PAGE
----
While the behavior of Atrient and specifically Jessie Gill is absurd in terms of working with the researchers to address the issues and pay the bounty, I am always skeptical of these captured videos. We don't have any context of what was said before and what the communication between the researchers and Atrient was like other than their accounts. Maybe I am just being cynical, but I've personally had interactions with security researchers who are extremely arrogant and on a vendetta to show how smart they are, and drift from white hat to grey or in some cases black hat territory.


Does it matter what happened before?

Is there _any_ circumstance under which that's appropriate or even justifiable behaviour for a CxO, no matter what had happened in the preceding few moments? If your CxO isn't capable of maintaining professional behaviour in front of arrogant researchers or blackhats boasting in public, I'd suggest it's well past time to be polishing up your resume and moving on...


I personally (and unfortunately) know Jessie Gill of Atrient. I have to, for work purposes. The way his interactions and comments/quotes were described in that article were exactly things that he would say and do. He's a pretty violent guy actually. And the way he's acting in that video, only saying, "I don't know you" and sitting down, he knows he needs to watch what he says because there are a lot of things that that video could tie to later. Anyway, I wasn't there so I can't be 100% sure of anything, but I have known Jessie for years, hell I've been to his house several times, and the behavior is spot on.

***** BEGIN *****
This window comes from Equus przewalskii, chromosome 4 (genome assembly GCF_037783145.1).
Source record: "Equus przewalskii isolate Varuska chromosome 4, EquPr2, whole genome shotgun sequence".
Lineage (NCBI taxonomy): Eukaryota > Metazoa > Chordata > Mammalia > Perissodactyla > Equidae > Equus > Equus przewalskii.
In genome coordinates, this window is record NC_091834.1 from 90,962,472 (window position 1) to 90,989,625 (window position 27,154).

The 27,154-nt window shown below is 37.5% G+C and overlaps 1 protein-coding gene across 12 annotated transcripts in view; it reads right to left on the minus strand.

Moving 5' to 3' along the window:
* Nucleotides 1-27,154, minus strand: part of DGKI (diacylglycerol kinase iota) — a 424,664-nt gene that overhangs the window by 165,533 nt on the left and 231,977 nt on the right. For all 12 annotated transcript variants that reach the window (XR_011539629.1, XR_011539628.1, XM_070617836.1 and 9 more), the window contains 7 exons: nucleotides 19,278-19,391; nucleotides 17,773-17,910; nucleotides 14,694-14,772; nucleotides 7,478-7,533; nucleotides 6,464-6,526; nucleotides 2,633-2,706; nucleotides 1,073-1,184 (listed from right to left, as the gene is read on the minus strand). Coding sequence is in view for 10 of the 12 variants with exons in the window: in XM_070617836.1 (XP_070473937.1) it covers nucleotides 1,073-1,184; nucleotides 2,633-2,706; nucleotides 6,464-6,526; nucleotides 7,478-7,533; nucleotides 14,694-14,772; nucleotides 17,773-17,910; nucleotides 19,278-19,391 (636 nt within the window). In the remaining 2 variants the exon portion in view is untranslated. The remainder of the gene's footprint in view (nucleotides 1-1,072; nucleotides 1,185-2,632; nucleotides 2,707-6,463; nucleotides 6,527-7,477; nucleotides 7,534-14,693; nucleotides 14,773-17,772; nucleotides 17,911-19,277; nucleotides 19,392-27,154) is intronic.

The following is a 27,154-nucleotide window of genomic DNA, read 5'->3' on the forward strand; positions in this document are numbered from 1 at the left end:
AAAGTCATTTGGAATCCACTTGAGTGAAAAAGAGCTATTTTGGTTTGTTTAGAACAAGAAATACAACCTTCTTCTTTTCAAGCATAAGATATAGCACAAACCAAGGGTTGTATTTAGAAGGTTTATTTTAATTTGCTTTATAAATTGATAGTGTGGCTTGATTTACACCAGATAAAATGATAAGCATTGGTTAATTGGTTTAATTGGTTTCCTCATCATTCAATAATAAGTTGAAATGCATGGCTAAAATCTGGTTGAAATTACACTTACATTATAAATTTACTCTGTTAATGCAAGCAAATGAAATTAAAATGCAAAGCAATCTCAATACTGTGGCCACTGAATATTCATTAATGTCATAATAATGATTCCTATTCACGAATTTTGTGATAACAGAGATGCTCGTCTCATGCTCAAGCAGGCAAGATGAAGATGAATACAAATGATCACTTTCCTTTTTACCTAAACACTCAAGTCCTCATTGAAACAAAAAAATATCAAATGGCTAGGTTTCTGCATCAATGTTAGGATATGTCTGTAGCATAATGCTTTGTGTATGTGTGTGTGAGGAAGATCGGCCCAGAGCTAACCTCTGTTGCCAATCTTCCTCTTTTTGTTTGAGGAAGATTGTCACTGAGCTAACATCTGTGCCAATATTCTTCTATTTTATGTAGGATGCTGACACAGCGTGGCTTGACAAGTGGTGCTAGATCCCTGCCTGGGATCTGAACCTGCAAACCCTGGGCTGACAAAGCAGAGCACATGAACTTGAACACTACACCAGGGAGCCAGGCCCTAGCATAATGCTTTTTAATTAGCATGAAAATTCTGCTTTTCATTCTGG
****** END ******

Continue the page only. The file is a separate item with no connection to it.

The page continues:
hello! thanks for this comment would you be able to contact me on twitter @me9187 (this account is mentioned in the secjuice article for verification) and tell us a little bit more about your experiences?


Unfortunately I can't risk being caught in Jessie's sights right now. He has a way of twisting things into his favor and always seems to get himself out of trouble by turning it on someone else. I have been following this story though and I may contact you in the future. Thanks, and sorry.

Seems like this guy has serious issues after reading this: https://www.leagle.com/decision/infdco20180828d81

I also know jessie gill personally and he don't deserve to be COO of the copy. I don't have any clue why Atrient CEO Sam don't take of this things well. Moreover he knows what jessie behavior is but he still won't bother to take action against him. And just to add it Jessie is pervert he has sexual harassment case going in case.